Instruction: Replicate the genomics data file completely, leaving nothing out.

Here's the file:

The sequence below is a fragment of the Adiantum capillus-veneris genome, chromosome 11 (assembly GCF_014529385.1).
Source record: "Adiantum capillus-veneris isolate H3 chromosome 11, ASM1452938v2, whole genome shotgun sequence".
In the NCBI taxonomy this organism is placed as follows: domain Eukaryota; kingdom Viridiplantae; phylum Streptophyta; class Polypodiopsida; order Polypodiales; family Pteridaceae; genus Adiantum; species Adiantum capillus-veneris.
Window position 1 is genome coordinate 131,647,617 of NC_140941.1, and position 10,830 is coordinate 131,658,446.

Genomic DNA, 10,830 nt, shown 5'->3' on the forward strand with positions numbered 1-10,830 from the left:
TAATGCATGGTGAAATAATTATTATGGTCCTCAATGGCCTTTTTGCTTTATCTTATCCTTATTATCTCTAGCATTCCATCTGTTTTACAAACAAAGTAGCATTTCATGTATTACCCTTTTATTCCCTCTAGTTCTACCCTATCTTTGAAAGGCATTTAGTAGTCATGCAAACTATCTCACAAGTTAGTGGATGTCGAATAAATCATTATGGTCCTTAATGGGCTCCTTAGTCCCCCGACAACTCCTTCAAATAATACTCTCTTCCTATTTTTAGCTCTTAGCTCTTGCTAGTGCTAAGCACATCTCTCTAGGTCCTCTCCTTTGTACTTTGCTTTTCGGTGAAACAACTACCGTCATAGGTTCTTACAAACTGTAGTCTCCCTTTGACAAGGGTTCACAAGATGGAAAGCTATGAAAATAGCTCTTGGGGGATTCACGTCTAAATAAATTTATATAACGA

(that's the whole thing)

The sequence below is a fragment of the Adiantum capillus-veneris genome, chromosome 11 (assembly GCF_014529385.1).
Source record: "Adiantum capillus-veneris isolate H3 chromosome 11, ASM1452938v2, whole genome shotgun sequence".
In the NCBI taxonomy this organism is placed as follows: domain Eukaryota; kingdom Viridiplantae; phylum Streptophyta; class Polypodiopsida; order Polypodiales; family Pteridaceae; genus Adiantum; species Adiantum capillus-veneris.
Window position 1 is genome coordinate 131,647,617 of NC_140941.1, and position 10,830 is coordinate 131,658,446.

Genomic DNA, 10,830 nt, shown 5'->3' on the forward strand with positions numbered 1-10,830 from the left:
TAATGCATGGTGAAATAATTATTATGGTCCTCAATGGCCTTTTTGCTTTATCTTATCCTTATTATCTCTAGCATTCCATCTGTTTTACAAACAAAGTAGCATTTCATGTATTACCCTTTTATTCCCTCTAGTTCTACCCTATCTTTGAAAGGCATTTAGTAGTCATGCAAACTATCTCACAAGTTAGTGGATGTCGAATAAATCATTATGGTCCTTAATGGGCTCCTTAGTCCCCCGACAACTCCTTCAAATAATACTCTCTTCCTATTTTTAGCTCTTAGCTCTTGCTAGTGCTAAGCACATCTCTCTAGGTCCTCTCCTTTGTACTTTGCTTTTCGGTGAAACAACTACCGTCATAGGTTCTTACAAACTGTAGTCTCCCTTTGACAAGGGTTCACAAGATGGAAAGCTATGAAAATAGCTCTTGGGGGATTCACGTCTAAATAAATTTATATAACGA